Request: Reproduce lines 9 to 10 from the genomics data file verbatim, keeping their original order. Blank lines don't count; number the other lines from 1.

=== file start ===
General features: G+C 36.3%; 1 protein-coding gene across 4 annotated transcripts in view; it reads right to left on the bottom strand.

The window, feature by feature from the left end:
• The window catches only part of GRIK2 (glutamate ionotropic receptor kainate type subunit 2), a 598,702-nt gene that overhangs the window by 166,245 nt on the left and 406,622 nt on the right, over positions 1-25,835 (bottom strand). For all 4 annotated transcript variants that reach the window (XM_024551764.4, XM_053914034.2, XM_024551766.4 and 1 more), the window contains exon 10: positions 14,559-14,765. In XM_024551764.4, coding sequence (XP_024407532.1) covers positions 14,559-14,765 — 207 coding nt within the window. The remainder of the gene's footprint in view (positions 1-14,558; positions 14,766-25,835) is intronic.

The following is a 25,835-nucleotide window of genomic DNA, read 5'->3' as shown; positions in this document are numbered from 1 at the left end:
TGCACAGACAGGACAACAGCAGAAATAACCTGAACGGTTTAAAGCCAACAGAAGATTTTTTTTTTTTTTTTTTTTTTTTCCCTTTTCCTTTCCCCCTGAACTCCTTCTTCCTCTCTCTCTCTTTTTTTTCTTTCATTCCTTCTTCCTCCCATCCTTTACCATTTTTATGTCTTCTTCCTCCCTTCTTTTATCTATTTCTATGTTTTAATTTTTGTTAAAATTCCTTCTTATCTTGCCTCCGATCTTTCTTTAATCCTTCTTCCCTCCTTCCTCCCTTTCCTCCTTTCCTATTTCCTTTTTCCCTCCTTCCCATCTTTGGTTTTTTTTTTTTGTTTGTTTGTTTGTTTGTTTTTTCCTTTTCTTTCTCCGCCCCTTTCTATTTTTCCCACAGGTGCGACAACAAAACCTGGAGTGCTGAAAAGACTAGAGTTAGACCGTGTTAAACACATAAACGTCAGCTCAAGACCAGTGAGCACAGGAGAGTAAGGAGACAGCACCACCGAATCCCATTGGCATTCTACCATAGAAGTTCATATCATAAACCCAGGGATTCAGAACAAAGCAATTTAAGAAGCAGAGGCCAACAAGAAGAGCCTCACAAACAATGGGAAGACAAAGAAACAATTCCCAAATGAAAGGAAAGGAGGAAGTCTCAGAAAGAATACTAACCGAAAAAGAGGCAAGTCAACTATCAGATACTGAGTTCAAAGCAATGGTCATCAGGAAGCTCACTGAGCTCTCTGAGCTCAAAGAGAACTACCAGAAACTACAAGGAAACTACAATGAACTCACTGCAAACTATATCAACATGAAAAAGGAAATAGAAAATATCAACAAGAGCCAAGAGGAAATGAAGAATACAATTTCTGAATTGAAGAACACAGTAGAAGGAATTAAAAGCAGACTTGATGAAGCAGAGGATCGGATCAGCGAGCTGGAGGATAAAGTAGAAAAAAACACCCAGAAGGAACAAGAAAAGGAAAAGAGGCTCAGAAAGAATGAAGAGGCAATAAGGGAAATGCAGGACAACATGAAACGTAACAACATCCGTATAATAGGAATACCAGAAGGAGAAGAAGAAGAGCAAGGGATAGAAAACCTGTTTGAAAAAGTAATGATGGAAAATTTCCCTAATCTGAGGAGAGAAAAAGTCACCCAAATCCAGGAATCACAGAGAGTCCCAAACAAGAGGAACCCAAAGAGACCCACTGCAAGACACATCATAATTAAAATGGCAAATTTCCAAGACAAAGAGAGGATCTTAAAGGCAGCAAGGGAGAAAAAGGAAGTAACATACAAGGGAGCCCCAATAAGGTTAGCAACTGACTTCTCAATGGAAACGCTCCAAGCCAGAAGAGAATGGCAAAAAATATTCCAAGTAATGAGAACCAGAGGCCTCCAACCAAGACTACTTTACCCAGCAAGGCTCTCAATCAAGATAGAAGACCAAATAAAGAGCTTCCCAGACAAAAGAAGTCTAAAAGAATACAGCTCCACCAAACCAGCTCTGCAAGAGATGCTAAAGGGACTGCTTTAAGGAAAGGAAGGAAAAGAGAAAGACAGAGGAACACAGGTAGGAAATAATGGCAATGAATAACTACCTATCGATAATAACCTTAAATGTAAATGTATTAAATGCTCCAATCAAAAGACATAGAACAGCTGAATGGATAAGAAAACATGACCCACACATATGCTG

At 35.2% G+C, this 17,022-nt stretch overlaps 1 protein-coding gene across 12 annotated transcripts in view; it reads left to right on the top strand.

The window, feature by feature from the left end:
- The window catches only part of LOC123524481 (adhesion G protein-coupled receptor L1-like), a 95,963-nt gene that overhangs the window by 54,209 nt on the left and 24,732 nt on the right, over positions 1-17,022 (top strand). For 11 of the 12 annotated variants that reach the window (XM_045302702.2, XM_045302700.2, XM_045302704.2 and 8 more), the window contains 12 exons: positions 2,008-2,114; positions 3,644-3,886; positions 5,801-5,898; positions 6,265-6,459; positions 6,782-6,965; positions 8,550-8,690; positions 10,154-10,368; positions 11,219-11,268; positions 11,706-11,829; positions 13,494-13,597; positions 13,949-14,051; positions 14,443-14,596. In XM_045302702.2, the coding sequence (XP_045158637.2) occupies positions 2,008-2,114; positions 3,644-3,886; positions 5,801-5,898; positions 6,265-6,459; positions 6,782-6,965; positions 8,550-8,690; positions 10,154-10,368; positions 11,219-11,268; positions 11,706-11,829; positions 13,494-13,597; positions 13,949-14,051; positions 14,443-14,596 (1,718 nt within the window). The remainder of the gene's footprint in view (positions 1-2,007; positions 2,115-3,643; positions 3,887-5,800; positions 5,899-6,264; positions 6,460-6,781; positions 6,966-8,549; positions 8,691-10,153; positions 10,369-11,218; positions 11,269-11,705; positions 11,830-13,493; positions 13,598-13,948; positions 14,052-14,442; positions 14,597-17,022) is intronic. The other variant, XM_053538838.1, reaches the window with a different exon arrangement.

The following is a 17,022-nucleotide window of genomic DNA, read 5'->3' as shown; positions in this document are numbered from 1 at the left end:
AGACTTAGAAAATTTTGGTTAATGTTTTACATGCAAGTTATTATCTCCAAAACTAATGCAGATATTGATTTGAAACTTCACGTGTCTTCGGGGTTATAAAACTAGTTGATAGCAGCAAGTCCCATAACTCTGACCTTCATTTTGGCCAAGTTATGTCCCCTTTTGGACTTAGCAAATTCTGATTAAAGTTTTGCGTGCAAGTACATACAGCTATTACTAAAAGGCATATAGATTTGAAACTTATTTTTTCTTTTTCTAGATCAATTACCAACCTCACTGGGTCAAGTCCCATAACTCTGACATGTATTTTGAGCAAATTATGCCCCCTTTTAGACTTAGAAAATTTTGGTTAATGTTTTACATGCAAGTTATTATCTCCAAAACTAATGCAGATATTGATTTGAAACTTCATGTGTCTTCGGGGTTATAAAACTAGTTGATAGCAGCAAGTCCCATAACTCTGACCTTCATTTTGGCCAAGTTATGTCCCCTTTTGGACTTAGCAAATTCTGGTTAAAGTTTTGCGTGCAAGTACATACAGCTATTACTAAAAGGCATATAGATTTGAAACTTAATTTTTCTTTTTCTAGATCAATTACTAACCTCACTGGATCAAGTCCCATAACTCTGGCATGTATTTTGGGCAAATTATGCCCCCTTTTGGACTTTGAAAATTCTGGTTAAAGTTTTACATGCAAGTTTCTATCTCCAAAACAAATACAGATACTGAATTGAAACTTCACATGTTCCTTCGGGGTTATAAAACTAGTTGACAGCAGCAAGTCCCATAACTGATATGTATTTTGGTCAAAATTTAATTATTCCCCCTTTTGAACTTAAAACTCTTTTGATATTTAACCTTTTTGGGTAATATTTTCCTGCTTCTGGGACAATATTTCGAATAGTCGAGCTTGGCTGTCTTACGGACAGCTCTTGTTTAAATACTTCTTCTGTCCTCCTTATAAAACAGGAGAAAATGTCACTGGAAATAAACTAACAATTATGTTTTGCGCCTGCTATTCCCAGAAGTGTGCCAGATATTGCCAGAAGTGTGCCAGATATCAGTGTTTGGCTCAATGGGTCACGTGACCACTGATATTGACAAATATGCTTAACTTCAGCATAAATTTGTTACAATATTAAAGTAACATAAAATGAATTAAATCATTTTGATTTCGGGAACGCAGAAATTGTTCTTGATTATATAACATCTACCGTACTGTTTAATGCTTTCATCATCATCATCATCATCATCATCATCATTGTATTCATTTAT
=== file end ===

The following is a 17,022-nucleotide window of genomic DNA, read 5'->3' as shown; positions in this document are numbered from 1 at the left end:
AGACTTAGAAAATTTTGGTTAATGTTTTACATGCAAGTTATTATCTCCAAAACTAATGCAGATATTGATTTGAAACTTCACGTGTCTTCGGGGTTATAAAACTAGTTGATAGCAGCAAGTCCCATAACTCTGACCTTCATTTTGGCCAAGTTATGTCCCCTTTTGGACTTAGCAAATTCTGATTAAAGTTTTGCGTGCAAGTACATACAGCTATTACTAAAAGGCATATAGATTTGAAACTTATTTTTTCTTTTTCTAGATCAATTACCAACCTCACTGGGTCAAGTCCCATAACTCTGACATGTATTTTGAGCAAATTATGCCCCCTTTTAGACTTAGAAAATTTTGGTTAATGTTTTACATGCAAGTTATTATCTCCAAAACTAATGCAGATATTGATTTGAAACTTCATGTGTCTTCGGGGTTATAAAACTAGTTGATAGCAGCAAGTCCCATAACTCTGACCTTCATTTTGGCCAAGTTATGTCCCCTTTTGGACTTAGCAAATTCTGGTTAAAGTTTTGCGTGCAAGTACATACAGCTATTACTAAAAGGCATATAGATTTGAAACTTAATTTTTCTTTTTCTAGATCAATTACTAACCTCACTGGATCAAGTCCCATAACTCTGGCATGTATTTTGGGCAAATTATGCCCCCTTTTGGACTTTGAAAATTCTGGTTAAAGTTTTACATGCAAGTTTCTATCTCCAAAACAAATACAGATACTGAATTGAAACTTCACATGTTCCTTCGGGGTTATAAAACTAGTTGACAGCAGCAAGTCCCATAACTGATATGTATTTTGGTCAAAATTTAATTATTCCCCCTTTTGAACTTAAAACTCTTTTGATATTTAACCTTTTTGGGTAATATTTTCCTGCTTCTGGGACAATATTTCGAATAGTCGAGCTTGGCTGTCTTACGGACAGCTCTTGTTTAAATACTTCTTCTGTCCTCCTTATAAAACAGGAGAAAATGTCACTGGAAATAAACTAACAATTATGTTTTGCGCCTGCTATTCCCAGAAGTGTGCCAGATATTGCCAGAAGTGTGCCAGATATCAGTGTTTGGCTCAATGGGTCACGTGACCACTGATATTGACAAATATGCTTAACTTCAGCATAAATTTGTTACAATATTAAAGTAACATAAAATGAATTAAATCATTTTGATTTCGGGAACGCAGAAATTGTTCTTGATTATATAACATCTACCGTACTGTTTAATGCTTTCATCATCATCATCATCATCATCATCATCATTGTATTCATTTAT